The downgrading of the UK’s shale gas potential

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While school protests about climate change under way and the country in chaos over brexit, fracking has quietly restarted in the UK…leading to more earthquakes. But a recent report from a pair of UK academics has cast doubt on the amount of shale gas available in the UK. They suggest that shale gas reserves are likely to be just 20% of the size previously estimated. And its still unclear how much of that can be viably tapped.

The problem boils down to how the original estimate was made. It was based on historic knowledge of this shale formation under the UK Midlands (which has been known about for many decades). Compiling the data on this formation, its size was estimated. The amount of gas available was then calculated with the aid of gas density estimates from US shale formations. However it turns out that the shale formations under the UK are very different from those in the US. Notably thanks to the UK’s wetter climate more water has filtered down into these shale formations, displacing the gas.

Also there’s the fact that the UK is just a smaller country, whose drinking water is more at risk from drilling. And while you can get away with polluting the water supply of some red necks in the Appalachians, do that to a town in the UK and the BGS will shut you down pretty quickly.

And it should be noted that even this new estimate is based on fairly optimistic assumptions, that might not prove to be true (e.g. that at least 10% can be converted from resources to reserves when the global average is closer to 7% for all energy resources and under 1% for unconventional gas). And why would the UK want to drill for shale gas when wind power prices keep falling (now about £40/MWh, half the cost of nuclear). And besides we can just buy the regular stuff off of Norway at dirt cheap prices.

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The world’s energy reserves are only about 7% of the world’s energy resources (for unconventional gas, less than 1%  of resources is classified as reserves). And only 1% of reserves are produced each year!

But I bring this up because I think it highlights a very important point, the difference between reserves and resources. Estimates of how much gas is underground is something of a guessing game. Its like trying to guess the number of marbles in a jar…but the jar is opaque (so there could be one rolling around at the bottom, there could a few mixed in with something else, or it could be full to the brim) and  the jar is buried several miles underground!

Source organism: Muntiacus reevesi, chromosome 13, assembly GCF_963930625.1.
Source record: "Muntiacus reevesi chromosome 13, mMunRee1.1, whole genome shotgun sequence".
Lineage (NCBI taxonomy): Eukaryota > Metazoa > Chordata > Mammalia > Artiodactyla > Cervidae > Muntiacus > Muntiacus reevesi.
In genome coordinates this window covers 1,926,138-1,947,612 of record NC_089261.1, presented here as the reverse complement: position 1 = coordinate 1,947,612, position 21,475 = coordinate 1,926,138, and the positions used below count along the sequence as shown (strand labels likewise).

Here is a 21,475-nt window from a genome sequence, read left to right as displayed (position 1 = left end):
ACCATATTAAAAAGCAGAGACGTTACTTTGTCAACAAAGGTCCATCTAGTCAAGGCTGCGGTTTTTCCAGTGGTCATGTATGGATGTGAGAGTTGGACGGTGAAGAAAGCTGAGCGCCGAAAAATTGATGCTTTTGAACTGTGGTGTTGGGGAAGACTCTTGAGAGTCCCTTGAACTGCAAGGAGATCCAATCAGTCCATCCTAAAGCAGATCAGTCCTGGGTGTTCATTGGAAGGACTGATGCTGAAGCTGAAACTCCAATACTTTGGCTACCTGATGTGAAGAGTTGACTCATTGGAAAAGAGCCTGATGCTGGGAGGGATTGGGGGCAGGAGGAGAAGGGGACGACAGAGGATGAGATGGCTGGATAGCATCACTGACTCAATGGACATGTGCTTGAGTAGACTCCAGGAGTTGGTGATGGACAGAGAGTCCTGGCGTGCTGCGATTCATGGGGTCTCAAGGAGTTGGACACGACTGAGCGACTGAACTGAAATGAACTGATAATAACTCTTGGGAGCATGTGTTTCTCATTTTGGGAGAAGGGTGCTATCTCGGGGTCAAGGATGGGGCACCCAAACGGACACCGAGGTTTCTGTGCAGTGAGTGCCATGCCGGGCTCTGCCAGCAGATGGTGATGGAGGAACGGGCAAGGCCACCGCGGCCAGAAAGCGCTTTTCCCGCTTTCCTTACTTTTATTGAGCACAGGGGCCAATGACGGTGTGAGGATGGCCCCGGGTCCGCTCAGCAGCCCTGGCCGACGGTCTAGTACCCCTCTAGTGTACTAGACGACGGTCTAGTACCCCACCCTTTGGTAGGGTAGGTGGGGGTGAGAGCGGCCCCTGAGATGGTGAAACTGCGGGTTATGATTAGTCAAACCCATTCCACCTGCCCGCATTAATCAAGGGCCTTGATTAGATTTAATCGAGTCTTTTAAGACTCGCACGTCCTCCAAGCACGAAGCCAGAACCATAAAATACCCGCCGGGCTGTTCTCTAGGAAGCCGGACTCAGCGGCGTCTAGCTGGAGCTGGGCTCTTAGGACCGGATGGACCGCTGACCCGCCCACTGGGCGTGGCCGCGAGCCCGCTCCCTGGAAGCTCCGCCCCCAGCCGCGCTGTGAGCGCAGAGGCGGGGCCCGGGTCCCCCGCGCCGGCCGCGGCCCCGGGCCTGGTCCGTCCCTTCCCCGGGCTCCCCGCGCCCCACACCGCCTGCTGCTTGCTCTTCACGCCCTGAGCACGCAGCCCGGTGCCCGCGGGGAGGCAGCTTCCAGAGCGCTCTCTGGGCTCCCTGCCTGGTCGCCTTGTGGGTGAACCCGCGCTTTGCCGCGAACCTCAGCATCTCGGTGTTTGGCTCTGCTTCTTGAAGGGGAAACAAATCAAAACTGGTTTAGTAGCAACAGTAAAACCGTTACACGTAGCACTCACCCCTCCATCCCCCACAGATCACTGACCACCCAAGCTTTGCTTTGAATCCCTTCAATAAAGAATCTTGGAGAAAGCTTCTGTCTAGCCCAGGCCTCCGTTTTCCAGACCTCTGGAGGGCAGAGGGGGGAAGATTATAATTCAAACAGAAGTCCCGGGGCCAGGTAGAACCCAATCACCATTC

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And just because there’s gas under the ground doesn’t mean we can extract it. That’s easier said than done. It might not be technically feasible to do so. Or it might not be economically viable to try. And given how several major investment funds have recently gotten their fingers burned on fossil fuel plays, they might be reluctant to risk it. Plus the go too assumption that lower oil production will automatically mean higher prices and more investment doesn’t hold true anymore. Higher prices means renewables become a more economically viable alternative. And its always cheaper to just conserve.

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Bottom line, cornucopian assumptions of unlimited resources don’t stand up to rational scrutiny, as they are based on an assumption that we have access to magical technology and an infinite supply of money. But of course if we did, we’d not need to extract fossil fuels anymore!

About daryan12

Engineer, expertise: Energy, Sustainablity, Computer Aided Engineering, Renewables technology
This entry was posted in clean energy, climate change, economics, efficiency, energy, fossil fuels, Passivhaus, peak oil, renewables, Shale Gas, Shale oil, sustainability, sustainable, Tar Sands and tagged , , , , , , , . Bookmark the permalink.

1 Response to The downgrading of the UK’s shale gas potential

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